Graduate classes of E.L. Lloyd
CIS621 - Algorithm Design and Analysis
An introductory graduate level course. Topics include: basic and advanced data structures including heaps, 2-3 trees,
binomial and fibonacci heaps and union/find algorithms; sorting and searching including lower bounds; minimum spanning trees
and shortest path algorithms; dynamic programming; matrix multiplication; FFT and NP-completeness. Offered every Fall semester, usually Tue/Thur at 8AM.
CIS829 - Advanced Algorithms
A course examining a range of advanced algorithmic topics. In the most recent offering, the following topics were
covered: approximation algorithms for NP-hard optimization problems (this was a major emphasis); string matching;
additional data structures beyond those in 621; computational geometry; and some advanced
parallel algorithms. Offered every second or third year.
CIS829 - Computational Geometry
A course studying fundamental data structures and algorithms from computational geometry with an
emphasis on their applications to computer graphics and computer vision. This course is team taught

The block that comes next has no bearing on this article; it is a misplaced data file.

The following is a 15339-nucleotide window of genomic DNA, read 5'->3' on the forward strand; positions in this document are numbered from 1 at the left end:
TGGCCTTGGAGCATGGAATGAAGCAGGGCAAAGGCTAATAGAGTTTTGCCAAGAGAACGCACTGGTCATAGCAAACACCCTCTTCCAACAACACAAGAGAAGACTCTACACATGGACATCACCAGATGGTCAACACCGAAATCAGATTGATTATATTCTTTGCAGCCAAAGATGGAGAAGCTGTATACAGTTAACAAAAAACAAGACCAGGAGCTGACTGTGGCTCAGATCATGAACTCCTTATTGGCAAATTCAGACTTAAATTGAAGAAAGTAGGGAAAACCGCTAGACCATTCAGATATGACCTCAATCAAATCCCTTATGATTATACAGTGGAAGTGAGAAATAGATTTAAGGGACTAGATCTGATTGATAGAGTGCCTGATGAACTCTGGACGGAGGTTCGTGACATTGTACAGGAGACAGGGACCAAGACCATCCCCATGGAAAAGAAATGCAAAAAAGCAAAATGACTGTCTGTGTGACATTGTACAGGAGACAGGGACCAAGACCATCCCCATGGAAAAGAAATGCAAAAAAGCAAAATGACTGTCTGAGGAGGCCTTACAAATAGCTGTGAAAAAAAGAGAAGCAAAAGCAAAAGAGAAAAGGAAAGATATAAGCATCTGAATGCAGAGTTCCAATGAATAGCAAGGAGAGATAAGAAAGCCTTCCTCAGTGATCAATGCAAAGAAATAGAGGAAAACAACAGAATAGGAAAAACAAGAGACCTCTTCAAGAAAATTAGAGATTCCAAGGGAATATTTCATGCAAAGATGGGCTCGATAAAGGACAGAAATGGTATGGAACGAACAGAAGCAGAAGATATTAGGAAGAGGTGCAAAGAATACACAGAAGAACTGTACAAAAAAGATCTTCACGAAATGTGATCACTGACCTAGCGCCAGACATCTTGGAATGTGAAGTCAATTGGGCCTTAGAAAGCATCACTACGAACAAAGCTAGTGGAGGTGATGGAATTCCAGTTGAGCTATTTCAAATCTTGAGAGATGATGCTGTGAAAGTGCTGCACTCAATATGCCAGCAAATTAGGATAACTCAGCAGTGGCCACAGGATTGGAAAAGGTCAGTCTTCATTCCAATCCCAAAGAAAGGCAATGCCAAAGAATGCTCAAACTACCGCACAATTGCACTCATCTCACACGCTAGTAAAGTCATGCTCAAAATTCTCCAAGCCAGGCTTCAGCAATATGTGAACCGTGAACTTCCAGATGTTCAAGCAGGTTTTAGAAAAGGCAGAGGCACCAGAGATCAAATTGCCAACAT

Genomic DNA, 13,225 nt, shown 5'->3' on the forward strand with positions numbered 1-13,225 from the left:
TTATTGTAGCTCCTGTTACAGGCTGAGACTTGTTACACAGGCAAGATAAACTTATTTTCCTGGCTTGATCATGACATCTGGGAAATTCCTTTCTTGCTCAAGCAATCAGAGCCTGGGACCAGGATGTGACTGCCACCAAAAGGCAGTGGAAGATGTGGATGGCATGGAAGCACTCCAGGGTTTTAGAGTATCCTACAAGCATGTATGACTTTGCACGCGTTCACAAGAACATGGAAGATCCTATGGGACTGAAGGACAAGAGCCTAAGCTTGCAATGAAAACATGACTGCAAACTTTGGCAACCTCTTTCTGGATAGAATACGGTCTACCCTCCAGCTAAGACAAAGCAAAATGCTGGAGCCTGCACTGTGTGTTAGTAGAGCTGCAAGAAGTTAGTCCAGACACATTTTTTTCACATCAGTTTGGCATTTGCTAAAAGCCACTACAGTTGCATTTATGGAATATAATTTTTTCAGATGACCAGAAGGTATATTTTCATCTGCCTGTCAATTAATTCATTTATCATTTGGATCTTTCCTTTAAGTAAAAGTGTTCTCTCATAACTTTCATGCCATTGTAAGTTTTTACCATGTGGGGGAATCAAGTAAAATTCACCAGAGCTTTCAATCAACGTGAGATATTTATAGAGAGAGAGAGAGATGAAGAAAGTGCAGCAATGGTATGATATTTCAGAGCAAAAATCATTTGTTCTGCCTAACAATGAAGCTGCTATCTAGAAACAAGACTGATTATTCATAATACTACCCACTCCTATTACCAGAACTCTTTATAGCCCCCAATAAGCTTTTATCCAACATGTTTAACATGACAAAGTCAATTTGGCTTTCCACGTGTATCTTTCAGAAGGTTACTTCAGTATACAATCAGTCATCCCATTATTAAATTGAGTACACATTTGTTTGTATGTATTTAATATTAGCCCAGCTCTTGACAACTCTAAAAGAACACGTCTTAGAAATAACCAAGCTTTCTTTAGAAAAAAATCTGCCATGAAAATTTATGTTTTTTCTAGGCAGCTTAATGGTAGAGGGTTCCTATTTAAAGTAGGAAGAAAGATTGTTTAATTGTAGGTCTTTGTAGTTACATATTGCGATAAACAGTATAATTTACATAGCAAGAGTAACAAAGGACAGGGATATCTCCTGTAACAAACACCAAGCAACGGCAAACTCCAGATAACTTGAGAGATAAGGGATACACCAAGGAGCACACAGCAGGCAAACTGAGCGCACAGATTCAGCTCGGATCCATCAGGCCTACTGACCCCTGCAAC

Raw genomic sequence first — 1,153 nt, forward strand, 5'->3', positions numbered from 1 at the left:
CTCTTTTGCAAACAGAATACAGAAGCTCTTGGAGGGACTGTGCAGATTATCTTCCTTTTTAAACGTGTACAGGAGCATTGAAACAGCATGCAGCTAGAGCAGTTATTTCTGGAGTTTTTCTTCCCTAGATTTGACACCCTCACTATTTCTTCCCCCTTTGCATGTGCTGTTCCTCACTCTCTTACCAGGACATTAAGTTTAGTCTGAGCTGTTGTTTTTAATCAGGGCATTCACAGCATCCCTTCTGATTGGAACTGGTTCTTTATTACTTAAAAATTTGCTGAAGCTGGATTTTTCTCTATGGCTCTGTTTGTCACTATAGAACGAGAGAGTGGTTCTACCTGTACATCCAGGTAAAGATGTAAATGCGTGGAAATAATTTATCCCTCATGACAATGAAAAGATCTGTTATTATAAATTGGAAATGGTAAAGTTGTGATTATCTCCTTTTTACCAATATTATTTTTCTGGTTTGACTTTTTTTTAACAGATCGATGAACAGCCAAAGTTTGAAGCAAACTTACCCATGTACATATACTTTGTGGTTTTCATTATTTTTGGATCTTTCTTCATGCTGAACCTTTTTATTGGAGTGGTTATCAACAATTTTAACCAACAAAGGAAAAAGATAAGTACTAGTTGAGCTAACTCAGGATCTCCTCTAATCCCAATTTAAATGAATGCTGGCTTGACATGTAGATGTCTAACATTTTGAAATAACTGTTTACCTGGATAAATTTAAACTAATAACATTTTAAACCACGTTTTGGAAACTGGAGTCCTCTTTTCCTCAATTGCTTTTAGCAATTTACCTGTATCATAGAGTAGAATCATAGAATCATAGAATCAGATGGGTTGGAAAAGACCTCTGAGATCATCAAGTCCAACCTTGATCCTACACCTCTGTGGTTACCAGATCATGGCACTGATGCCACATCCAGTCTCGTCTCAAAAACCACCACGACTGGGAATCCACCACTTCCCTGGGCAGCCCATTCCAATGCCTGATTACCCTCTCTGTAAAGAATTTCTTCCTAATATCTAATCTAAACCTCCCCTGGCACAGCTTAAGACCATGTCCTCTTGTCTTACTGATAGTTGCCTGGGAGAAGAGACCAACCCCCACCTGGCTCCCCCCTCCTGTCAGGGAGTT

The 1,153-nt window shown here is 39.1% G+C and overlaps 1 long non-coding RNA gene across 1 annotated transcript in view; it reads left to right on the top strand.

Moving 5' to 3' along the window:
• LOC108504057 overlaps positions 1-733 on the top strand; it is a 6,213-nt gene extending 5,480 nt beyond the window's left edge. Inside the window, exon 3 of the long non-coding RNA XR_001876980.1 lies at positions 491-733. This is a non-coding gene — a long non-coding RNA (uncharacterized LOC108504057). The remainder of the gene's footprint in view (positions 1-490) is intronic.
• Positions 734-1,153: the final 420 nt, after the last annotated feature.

with Professor Jingyi Yu.
Offered for the first time in 2008.
CIS829 - Parallel Algorithms
This is a course on the design and analysis of parallel algorithms.
Emphasis will be given both to specific parallel algorithms and to
general techniques used in the design of parallel algorithms. Among the
topics to be covered are: lists, trees, searching, sorting, several graph
problems, convex hulls, and string problems. Offered sporadically.
This one credit course gives 1st year graduate students in the Computer Science department
an introduction to graduate school and to the research of the CIS faculty. Topics covered
include: Why graduate school? What grad school is all about; What about research? PhD preliminary
exam discussion; the UD library; Latex; academic careers; industrial careers; professional networking;
life balance; survival skills and issues. There is also a 25 minute talk by each CIS faculty member
on their research.
Offered each Fall semester.
"In this country, Sir, there are two kinds of roads - the hard road
for the common people and the easy road for royalty. Unfortunately,
there is no royal road to geometry"
Said by Euclid to King Ptolemy I of Egypt in approximtely 300BC.